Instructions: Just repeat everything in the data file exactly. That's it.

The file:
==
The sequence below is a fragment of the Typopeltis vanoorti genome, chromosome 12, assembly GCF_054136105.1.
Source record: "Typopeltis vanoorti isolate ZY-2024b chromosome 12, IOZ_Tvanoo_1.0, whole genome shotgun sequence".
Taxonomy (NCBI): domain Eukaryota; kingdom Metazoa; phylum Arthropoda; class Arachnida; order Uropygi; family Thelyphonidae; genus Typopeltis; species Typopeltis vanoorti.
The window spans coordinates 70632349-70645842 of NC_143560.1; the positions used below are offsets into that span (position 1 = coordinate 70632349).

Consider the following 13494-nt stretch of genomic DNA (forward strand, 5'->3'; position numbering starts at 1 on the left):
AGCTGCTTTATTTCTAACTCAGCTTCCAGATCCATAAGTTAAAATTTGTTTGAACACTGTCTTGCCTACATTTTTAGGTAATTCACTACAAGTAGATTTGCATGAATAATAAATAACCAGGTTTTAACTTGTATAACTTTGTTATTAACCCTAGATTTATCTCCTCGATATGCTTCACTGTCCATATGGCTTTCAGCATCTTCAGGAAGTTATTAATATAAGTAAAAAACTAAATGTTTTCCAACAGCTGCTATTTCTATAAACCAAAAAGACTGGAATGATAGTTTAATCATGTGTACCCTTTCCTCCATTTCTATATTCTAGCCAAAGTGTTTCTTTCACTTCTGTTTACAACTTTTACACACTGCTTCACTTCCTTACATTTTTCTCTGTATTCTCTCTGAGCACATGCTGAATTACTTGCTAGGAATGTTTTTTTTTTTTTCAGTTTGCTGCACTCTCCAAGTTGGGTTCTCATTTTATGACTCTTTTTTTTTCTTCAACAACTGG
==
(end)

The sequence below is a fragment of the Typopeltis vanoorti genome, chromosome 12, assembly GCF_054136105.1.
Source record: "Typopeltis vanoorti isolate ZY-2024b chromosome 12, IOZ_Tvanoo_1.0, whole genome shotgun sequence".
Taxonomy (NCBI): domain Eukaryota; kingdom Metazoa; phylum Arthropoda; class Arachnida; order Uropygi; family Thelyphonidae; genus Typopeltis; species Typopeltis vanoorti.
The window spans coordinates 70632349-70645842 of NC_143560.1; the positions used below are offsets into that span (position 1 = coordinate 70632349).

Consider the following 13494-nt stretch of genomic DNA (forward strand, 5'->3'; position numbering starts at 1 on the left):
AGCTGCTTTATTTCTAACTCAGCTTCCAGATCCATAAGTTAAAATTTGTTTGAACACTGTCTTGCCTACATTTTTAGGTAATTCACTACAAGTAGATTTGCATGAATAATAAATAACCAGGTTTTAACTTGTATAACTTTGTTATTAACCCTAGATTTATCTCCTCGATATGCTTCACTGTCCATATGGCTTTCAGCATCTTCAGGAAGTTATTAATATAAGTAAAAAACTAAATGTTTTCCAACAGCTGCTATTTCTATAAACCAAAAAGACTGGAATGATAGTTTAATCATGTGTACCCTTTCCTCCATTTCTATATTCTAGCCAAAGTGTTTCTTTCACTTCTGTTTACAACTTTTACACACTGCTTCACTTCCTTACATTTTTCTCTGTATTCTCTCTGAGCACATGCTGAATTACTTGCTAGGAATGTTTTTTTTTTTTTCAGTTTGCTGCACTCTCCAAGTTGGGTTCTCATTTTATGACTCTTTTTTTTTCTTCAACAACTGG